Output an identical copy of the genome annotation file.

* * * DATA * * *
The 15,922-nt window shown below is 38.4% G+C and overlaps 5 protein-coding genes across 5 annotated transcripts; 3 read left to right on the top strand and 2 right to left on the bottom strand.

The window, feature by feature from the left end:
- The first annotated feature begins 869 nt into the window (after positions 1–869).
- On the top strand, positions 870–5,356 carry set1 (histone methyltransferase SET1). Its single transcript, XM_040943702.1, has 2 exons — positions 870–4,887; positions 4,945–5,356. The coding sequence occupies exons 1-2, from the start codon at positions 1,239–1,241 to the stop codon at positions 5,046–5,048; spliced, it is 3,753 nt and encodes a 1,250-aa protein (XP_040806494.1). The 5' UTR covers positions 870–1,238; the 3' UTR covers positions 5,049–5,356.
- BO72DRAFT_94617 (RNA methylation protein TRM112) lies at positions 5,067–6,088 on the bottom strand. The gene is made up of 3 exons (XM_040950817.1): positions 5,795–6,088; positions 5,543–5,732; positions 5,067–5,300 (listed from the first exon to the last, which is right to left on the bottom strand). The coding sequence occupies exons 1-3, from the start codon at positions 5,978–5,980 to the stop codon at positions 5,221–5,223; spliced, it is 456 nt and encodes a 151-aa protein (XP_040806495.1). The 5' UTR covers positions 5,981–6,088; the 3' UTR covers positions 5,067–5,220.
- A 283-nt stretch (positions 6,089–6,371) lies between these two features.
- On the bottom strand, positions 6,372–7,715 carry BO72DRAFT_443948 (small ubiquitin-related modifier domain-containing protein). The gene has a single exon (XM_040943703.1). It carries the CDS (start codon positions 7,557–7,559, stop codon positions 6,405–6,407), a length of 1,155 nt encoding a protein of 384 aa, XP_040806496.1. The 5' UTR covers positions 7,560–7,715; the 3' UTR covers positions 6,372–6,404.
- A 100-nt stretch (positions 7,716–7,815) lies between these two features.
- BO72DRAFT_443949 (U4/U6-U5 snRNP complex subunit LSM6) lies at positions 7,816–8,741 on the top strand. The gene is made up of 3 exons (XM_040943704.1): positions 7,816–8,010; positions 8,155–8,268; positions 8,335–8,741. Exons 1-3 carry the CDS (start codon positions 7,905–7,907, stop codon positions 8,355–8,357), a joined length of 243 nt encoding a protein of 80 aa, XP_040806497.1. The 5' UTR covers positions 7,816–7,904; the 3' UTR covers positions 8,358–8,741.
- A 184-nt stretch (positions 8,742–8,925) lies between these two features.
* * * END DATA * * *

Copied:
The 15,922-nt window shown below is 38.4% G+C and overlaps 5 protein-coding genes across 5 annotated transcripts; 3 read left to right on the top strand and 2 right to left on the bottom strand.

The window, feature by feature from the left end:
- The first annotated feature begins 869 nt into the window (after positions 1–869).
- On the top strand, positions 870–5,356 carry set1 (histone methyltransferase SET1). Its single transcript, XM_040943702.1, has 2 exons — positions 870–4,887; positions 4,945–5,356. The coding sequence occupies exons 1-2, from the start codon at positions 1,239–1,241 to the stop codon at positions 5,046–5,048; spliced, it is 3,753 nt and encodes a 1,250-aa protein (XP_040806494.1). The 5' UTR covers positions 870–1,238; the 3' UTR covers positions 5,049–5,356.
- BO72DRAFT_94617 (RNA methylation protein TRM112) lies at positions 5,067–6,088 on the bottom strand. The gene is made up of 3 exons (XM_040950817.1): positions 5,795–6,088; positions 5,543–5,732; positions 5,067–5,300 (listed from the first exon to the last, which is right to left on the bottom strand). The coding sequence occupies exons 1-3, from the start codon at positions 5,978–5,980 to the stop codon at positions 5,221–5,223; spliced, it is 456 nt and encodes a 151-aa protein (XP_040806495.1). The 5' UTR covers positions 5,981–6,088; the 3' UTR covers positions 5,067–5,220.
- A 283-nt stretch (positions 6,089–6,371) lies between these two features.
- On the bottom strand, positions 6,372–7,715 carry BO72DRAFT_443948 (small ubiquitin-related modifier domain-containing protein). The gene has a single exon (XM_040943703.1). It carries the CDS (start codon positions 7,557–7,559, stop codon positions 6,405–6,407), a length of 1,155 nt encoding a protein of 384 aa, XP_040806496.1. The 5' UTR covers positions 7,560–7,715; the 3' UTR covers positions 6,372–6,404.
- A 100-nt stretch (positions 7,716–7,815) lies between these two features.
- BO72DRAFT_443949 (U4/U6-U5 snRNP complex subunit LSM6) lies at positions 7,816–8,741 on the top strand. The gene is made up of 3 exons (XM_040943704.1): positions 7,816–8,010; positions 8,155–8,268; positions 8,335–8,741. Exons 1-3 carry the CDS (start codon positions 7,905–7,907, stop codon positions 8,355–8,357), a joined length of 243 nt encoding a protein of 80 aa, XP_040806497.1. The 5' UTR covers positions 7,816–7,904; the 3' UTR covers positions 8,358–8,741.
- A 184-nt stretch (positions 8,742–8,925) lies between these two features.